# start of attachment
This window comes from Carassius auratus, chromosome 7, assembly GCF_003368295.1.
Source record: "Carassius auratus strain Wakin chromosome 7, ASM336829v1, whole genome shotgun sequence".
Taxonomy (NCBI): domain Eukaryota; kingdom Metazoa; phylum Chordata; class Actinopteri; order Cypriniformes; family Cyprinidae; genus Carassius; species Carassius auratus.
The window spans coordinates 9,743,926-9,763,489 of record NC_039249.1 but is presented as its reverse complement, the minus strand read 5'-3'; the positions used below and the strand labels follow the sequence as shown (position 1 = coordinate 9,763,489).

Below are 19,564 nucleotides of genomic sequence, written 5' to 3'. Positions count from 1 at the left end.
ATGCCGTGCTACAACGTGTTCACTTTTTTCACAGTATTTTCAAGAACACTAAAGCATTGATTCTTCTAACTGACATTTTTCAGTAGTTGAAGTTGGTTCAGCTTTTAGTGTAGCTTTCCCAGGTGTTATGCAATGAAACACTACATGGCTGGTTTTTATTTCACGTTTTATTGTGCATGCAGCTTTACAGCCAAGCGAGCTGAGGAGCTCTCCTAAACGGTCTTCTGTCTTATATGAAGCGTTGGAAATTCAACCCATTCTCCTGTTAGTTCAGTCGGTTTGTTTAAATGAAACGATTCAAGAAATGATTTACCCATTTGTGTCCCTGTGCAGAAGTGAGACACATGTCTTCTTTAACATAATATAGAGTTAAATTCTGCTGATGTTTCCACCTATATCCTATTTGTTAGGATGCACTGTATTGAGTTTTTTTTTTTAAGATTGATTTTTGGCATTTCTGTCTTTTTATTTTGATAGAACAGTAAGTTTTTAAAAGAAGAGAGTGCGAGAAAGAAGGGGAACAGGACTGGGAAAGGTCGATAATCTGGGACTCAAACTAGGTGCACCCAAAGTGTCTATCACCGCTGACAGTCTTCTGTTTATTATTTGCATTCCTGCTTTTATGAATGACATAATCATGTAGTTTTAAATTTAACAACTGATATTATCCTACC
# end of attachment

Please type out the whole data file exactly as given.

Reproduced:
This window comes from Carassius auratus, chromosome 7, assembly GCF_003368295.1.
Source record: "Carassius auratus strain Wakin chromosome 7, ASM336829v1, whole genome shotgun sequence".
Taxonomy (NCBI): domain Eukaryota; kingdom Metazoa; phylum Chordata; class Actinopteri; order Cypriniformes; family Cyprinidae; genus Carassius; species Carassius auratus.
The window spans coordinates 9,743,926-9,763,489 of record NC_039249.1 but is presented as its reverse complement, the minus strand read 5'-3'; the positions used below and the strand labels follow the sequence as shown (position 1 = coordinate 9,763,489).

Below are 19,564 nucleotides of genomic sequence, written 5' to 3'. Positions count from 1 at the left end.
ATGCCGTGCTACAACGTGTTCACTTTTTTCACAGTATTTTCAAGAACACTAAAGCATTGATTCTTCTAACTGACATTTTTCAGTAGTTGAAGTTGGTTCAGCTTTTAGTGTAGCTTTCCCAGGTGTTATGCAATGAAACACTACATGGCTGGTTTTTATTTCACGTTTTATTGTGCATGCAGCTTTACAGCCAAGCGAGCTGAGGAGCTCTCCTAAACGGTCTTCTGTCTTATATGAAGCGTTGGAAATTCAACCCATTCTCCTGTTAGTTCAGTCGGTTTGTTTAAATGAAACGATTCAAGAAATGATTTACCCATTTGTGTCCCTGTGCAGAAGTGAGACACATGTCTTCTTTAACATAATATAGAGTTAAATTCTGCTGATGTTTCCACCTATATCCTATTTGTTAGGATGCACTGTATTGAGTTTTTTTTTTTAAGATTGATTTTTGGCATTTCTGTCTTTTTATTTTGATAGAACAGTAAGTTTTTAAAAGAAGAGAGTGCGAGAAAGAAGGGGAACAGGACTGGGAAAGGTCGATAATCTGGGACTCAAACTAGGTGCACCCAAAGTGTCTATCACCGCTGACAGTCTTCTGTTTATTATTTGCATTCCTGCTTTTATGAATGACATAATCATGTAGTTTTAAATTTAACAACTGATATTATCCTACC